When Kalikow declared bankruptcy in 1993, the paper was temporarily managed by Steven Hoffenberg, a financier who later pleaded guilty to securities fraud; and, for two weeks, by Abe Hirschfeld, who made his fortune building parking garages. After a staff revolt against the Hoffenberg-Hirschfeld partnership—which included publication of an issue whose front page featured the iconic masthead picture of founder Alexander Hamilton with a single tear drop running down his cheek —Post was again purchased in 1993 by Murdoch's News Corporation. This came about after numerous political officials, including Democratic governor of New York Mario Cuomo, persuaded the Federal Communications Commission to grant Murdoch a permanent waiver from the cross-ownership rules that had forced him to sell the paper five years earlier. Without that FCC ruling, the paper would have shut down. Under Murdoch's renewed direction, the paper continued its conservative editorial viewpoint.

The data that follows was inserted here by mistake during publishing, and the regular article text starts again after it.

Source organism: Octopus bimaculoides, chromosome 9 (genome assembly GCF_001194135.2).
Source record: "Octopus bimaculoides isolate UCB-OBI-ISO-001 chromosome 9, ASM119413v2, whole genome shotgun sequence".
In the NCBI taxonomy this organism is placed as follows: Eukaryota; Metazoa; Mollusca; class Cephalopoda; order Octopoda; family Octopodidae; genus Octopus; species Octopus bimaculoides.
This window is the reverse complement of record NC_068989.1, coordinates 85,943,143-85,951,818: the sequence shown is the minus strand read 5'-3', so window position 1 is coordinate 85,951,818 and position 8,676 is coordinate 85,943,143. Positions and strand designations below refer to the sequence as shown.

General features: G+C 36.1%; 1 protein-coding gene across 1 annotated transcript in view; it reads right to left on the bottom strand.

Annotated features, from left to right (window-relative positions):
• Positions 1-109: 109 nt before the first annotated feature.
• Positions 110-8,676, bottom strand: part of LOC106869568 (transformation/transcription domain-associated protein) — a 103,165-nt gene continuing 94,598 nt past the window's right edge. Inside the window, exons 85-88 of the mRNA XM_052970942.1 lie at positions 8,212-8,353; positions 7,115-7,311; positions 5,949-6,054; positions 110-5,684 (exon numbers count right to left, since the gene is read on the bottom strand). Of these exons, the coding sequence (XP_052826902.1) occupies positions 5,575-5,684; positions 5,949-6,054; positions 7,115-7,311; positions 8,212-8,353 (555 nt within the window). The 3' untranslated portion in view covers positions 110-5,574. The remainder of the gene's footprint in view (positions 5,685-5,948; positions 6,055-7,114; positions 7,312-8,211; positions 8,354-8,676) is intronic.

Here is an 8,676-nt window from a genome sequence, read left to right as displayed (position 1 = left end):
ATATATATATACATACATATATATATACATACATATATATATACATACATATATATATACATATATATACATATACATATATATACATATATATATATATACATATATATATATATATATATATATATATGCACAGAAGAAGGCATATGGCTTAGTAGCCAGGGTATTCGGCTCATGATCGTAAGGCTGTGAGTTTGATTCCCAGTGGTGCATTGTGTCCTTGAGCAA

The New York Post is the 4th largest newspaper in the United States  and a leading digital media publisher that reached more than 57 million unique visitors in the U.S. in January 2017  . The New York Post also operates the celebrity gossip site PageSix.com, the entertainment site Decider.com, and co-produces the television show “Page Six TV,” which garnered the highest ratings of a nationally syndicated entertainment newsmagazine in a decade when it debuted in 2017  .